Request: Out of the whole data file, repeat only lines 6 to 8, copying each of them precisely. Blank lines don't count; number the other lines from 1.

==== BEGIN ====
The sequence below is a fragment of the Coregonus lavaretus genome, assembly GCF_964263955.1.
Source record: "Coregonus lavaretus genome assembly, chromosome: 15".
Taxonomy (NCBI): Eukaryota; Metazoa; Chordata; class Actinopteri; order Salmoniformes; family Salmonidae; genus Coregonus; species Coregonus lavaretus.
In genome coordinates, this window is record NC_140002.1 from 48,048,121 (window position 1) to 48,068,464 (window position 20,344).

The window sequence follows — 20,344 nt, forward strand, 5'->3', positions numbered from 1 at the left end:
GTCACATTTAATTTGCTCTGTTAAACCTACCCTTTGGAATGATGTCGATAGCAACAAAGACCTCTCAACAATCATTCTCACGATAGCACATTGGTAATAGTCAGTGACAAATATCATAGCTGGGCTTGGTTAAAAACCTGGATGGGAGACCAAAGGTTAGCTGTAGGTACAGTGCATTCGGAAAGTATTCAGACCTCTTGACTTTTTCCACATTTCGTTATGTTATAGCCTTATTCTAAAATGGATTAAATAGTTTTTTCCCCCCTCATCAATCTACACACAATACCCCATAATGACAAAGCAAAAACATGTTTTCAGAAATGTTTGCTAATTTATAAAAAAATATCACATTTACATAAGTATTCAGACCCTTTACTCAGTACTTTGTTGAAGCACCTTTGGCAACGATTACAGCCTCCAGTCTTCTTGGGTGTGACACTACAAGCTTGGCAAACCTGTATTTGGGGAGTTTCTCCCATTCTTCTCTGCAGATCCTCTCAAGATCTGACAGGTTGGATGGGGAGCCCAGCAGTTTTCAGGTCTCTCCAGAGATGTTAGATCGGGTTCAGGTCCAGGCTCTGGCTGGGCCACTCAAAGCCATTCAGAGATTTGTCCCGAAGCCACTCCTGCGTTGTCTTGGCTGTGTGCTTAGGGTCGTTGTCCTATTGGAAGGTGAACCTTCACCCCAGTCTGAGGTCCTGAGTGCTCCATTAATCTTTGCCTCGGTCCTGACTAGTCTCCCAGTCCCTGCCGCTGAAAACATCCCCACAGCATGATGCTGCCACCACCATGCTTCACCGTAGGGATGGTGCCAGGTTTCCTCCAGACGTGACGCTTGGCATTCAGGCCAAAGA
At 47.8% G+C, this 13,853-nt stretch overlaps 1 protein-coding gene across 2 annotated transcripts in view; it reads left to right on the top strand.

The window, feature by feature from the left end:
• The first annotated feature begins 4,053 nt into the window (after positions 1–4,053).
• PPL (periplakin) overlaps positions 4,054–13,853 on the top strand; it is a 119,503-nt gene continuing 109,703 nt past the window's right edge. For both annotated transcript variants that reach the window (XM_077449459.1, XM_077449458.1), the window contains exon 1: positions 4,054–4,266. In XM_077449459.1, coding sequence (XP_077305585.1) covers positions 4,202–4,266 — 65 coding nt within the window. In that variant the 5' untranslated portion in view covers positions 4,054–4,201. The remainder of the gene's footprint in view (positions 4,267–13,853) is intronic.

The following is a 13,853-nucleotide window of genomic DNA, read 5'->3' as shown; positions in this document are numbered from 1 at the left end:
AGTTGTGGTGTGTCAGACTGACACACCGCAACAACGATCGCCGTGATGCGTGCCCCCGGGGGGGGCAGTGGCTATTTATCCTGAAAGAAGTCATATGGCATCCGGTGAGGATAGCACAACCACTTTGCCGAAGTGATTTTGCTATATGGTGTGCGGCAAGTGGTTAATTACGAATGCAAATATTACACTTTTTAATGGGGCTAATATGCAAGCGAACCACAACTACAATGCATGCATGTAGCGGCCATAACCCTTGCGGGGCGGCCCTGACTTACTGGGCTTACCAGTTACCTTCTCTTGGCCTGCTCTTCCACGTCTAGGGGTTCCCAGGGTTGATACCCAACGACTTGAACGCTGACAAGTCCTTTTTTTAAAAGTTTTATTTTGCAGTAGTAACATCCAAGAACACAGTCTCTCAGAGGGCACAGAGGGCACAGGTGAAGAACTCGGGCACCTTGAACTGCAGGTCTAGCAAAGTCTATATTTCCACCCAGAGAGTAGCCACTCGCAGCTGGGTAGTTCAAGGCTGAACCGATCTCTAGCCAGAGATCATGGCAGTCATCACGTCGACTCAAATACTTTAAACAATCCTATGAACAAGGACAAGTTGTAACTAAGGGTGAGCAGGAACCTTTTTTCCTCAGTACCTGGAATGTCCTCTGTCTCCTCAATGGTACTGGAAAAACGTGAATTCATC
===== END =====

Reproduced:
GTCACATTTAATTTGCTCTGTTAAACCTACCCTTTGGAATGATGTCGATAGCAACAAAGACCTCTCAACAATCATTCTCACGATAGCACATTGGTAATAGTCAGTGACAAATATCATAGCTGGGCTTGGTTAAAAACCTGGATGGGAGACCAAAGGTTAGCTGTAGGTACAGTGCATTCGGAAAGTATTCAGACCTCTTGACTTTTTCCACATTTCGTTATGTTATAGCCTTATTCTAAAATGGATTAAATAGTTTTTTCCCCCCTCATCAATCTACACACAATACCCCATAATGACAAAGCAAAAACATGTTTTCAGAAATGTTTGCTAATTTATAAAAAAATATCACATTTACATAAGTATTCAGACCCTTTACTCAGTACTTTGTTGAAGCACCTTTGGCAACGATTACAGCCTCCAGTCTTCTTGGGTGTGACACTACAAGCTTGGCAAACCTGTATTTGGGGAGTTTCTCCCATTCTTCTCTGCAGATCCTCTCAAGATCTGACAGGTTGGATGGGGAGCCCAGCAGTTTTCAGGTCTCTCCAGAGATGTTAGATCGGGTTCAGGTCCAGGCTCTGGCTGGGCCACTCAAAGCCATTCAGAGATTTGTCCCGAAGCCACTCCTGCGTTGTCTTGGCTGTGTGCTTAGGGTCGTTGTCCTATTGGAAGGTGAACCTTCACCCCAGTCTGAGGTCCTGAGTGCTCCATTAATCTTTGCCTCGGTCCTGACTAGTCTCCCAGTCCCTGCCGCTGAAAACATCCCCACAGCATGATGCTGCCACCACCATGCTTCACCGTAGGGATGGTGCCAGGTTTCCTCCAGACGTGACGCTTGGCATTCAGGCCAAAGA
At 47.8% G+C, this 13,853-nt stretch overlaps 1 protein-coding gene across 2 annotated transcripts in view; it reads left to right on the top strand.

The window, feature by feature from the left end: